“Was he in strategy meetings? No. But he was an implementer,” one person close to Gates told CNN. While he may not have participated in the meeting with the Russian lobbyists offering dirt on Clinton, “he would be the kind of person who would probably know that,” the person added.
Trump’s lawyers have said he had no knowledge of the meeting, which was pitched to the campaign as “part of Russia and its government’s support for Mr. Trump.” But at least two former administration and campaign officials have suggested the president knows more than he’s letting on.
In addition to investigating whether Trump had prior knowledge of the Trump Tower meeting, Mueller is examining his role in crafting a misleading statement his son, Donald Trump Jr., issued when it emerged that he was one of the main participants in the meeting.
Trump is the focal point of the obstruction-of-justice case Mueller has been building since last year, which centers largely around the firing of FBI director James Comey. But he has also emerged as a subject of interest in the collusion thread.
Earlier this month, reports surfaced that Mueller was looking into whether Trump had prior knowledge of Russia’s plans to hack the Democratic National Committee, whether he was involved in coordinating the release of stolen emails, and why he endorsed Russia-friendly policy positions during the campaign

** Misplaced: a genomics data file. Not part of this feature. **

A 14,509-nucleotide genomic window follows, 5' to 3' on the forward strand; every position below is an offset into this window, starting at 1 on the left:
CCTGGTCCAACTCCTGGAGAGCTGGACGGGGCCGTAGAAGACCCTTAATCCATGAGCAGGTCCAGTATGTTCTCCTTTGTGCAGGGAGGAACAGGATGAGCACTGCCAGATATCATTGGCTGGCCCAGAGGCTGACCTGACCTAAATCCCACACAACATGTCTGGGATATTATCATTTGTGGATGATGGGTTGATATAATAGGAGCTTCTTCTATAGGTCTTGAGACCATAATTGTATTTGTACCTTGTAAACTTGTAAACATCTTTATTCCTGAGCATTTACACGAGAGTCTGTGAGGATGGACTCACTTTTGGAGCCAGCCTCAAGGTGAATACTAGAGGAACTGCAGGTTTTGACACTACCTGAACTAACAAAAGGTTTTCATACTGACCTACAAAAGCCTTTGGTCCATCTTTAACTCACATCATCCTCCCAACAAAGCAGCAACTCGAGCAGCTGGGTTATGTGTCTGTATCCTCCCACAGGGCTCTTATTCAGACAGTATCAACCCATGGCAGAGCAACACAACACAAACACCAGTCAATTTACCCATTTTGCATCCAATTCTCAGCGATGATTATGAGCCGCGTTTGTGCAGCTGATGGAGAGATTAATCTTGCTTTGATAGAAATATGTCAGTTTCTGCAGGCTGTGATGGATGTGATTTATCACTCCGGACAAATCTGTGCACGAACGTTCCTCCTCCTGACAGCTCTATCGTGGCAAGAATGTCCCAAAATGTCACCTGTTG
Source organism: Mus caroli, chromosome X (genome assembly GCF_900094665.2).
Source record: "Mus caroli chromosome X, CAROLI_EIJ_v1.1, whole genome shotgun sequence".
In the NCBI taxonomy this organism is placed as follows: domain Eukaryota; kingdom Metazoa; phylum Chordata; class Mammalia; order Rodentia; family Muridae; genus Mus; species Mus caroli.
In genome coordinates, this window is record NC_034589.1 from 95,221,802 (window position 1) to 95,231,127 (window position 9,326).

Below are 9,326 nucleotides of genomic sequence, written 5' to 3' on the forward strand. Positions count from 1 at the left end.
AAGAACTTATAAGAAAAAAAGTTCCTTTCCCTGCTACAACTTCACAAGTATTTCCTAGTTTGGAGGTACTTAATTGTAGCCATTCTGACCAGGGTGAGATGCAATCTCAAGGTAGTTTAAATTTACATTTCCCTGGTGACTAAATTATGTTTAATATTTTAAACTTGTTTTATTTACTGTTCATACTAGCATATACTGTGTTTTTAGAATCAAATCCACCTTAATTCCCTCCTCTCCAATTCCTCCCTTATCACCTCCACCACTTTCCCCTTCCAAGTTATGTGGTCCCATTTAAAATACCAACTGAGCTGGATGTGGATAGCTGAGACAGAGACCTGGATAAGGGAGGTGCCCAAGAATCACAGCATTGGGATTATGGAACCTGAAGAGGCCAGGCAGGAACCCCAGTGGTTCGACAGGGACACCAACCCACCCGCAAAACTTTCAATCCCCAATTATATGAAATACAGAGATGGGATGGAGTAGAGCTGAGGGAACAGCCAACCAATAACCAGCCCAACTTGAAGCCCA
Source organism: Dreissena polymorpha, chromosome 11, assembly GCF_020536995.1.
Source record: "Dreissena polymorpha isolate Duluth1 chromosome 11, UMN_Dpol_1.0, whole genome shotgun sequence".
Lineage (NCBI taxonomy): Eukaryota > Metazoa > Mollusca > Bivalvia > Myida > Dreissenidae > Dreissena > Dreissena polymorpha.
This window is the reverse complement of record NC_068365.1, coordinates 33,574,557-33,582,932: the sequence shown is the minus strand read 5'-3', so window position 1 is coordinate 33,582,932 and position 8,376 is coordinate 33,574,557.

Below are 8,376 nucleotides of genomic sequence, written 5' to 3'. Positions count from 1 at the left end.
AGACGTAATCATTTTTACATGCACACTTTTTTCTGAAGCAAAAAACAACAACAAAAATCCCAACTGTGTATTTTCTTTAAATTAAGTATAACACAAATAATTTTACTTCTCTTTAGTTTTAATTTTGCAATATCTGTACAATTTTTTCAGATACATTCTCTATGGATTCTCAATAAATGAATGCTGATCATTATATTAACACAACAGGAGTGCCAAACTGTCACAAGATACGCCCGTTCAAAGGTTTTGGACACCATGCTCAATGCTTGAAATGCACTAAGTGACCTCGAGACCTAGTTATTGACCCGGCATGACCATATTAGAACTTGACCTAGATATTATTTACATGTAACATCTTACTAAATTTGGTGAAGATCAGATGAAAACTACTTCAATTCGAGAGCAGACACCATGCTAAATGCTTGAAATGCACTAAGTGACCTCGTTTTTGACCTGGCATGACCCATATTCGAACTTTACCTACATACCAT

Investigators are said to be interested, in particular, in Trump’s public appeal in a press conference on July 27, 2016, for Russia to recover deleted emails of Hillary Clinton, then the Democratic presidential nominee.
“Russia, if you’re listening, I hope you’re able to find the 30,000 emails that are missing,” Trump said at the time.
“In these kinds of investigations, prosecutors typically move up the food chain,” said Robert Deitz, a former general counsel at the National Security Agency. “I suspect that Mueller, through earlier interviews or documents, finally has sufficient evidence to begin putting a story together that involves Trump.”
The special counsel’s scrutiny comes as Trump’s legal team is angling to sidestep a face-to-face interview between Mueller and their client, who has shown a tendency to exaggerate the truth.
“The one specious thing about Trump’s lawyers’ strategy is that they’re saying there’s no substantive focus on Trump when it comes to the collusion inquiry, that this is all about obstruction of justice, and that Mueller already has everything he needs from other witnesses and documents for the obstruction case,” said Andrew Wright, who served in the White House counsel’s office under President Barack Obama.
“Setting the obstruction case aside, what has happened over the last couple of weeks is that Mueller laid the foundation” for the collusion inquiry, Wright said, “by showing the crimes of the Russians, in at least some form.”
“And now we’re seeing his focus on Trump about the hacked emails,” he continued. “At this point, it’s a matter of proving whether Americans were participants in this conspiracy to commit these crimes and whether they aided or abetted these acts.”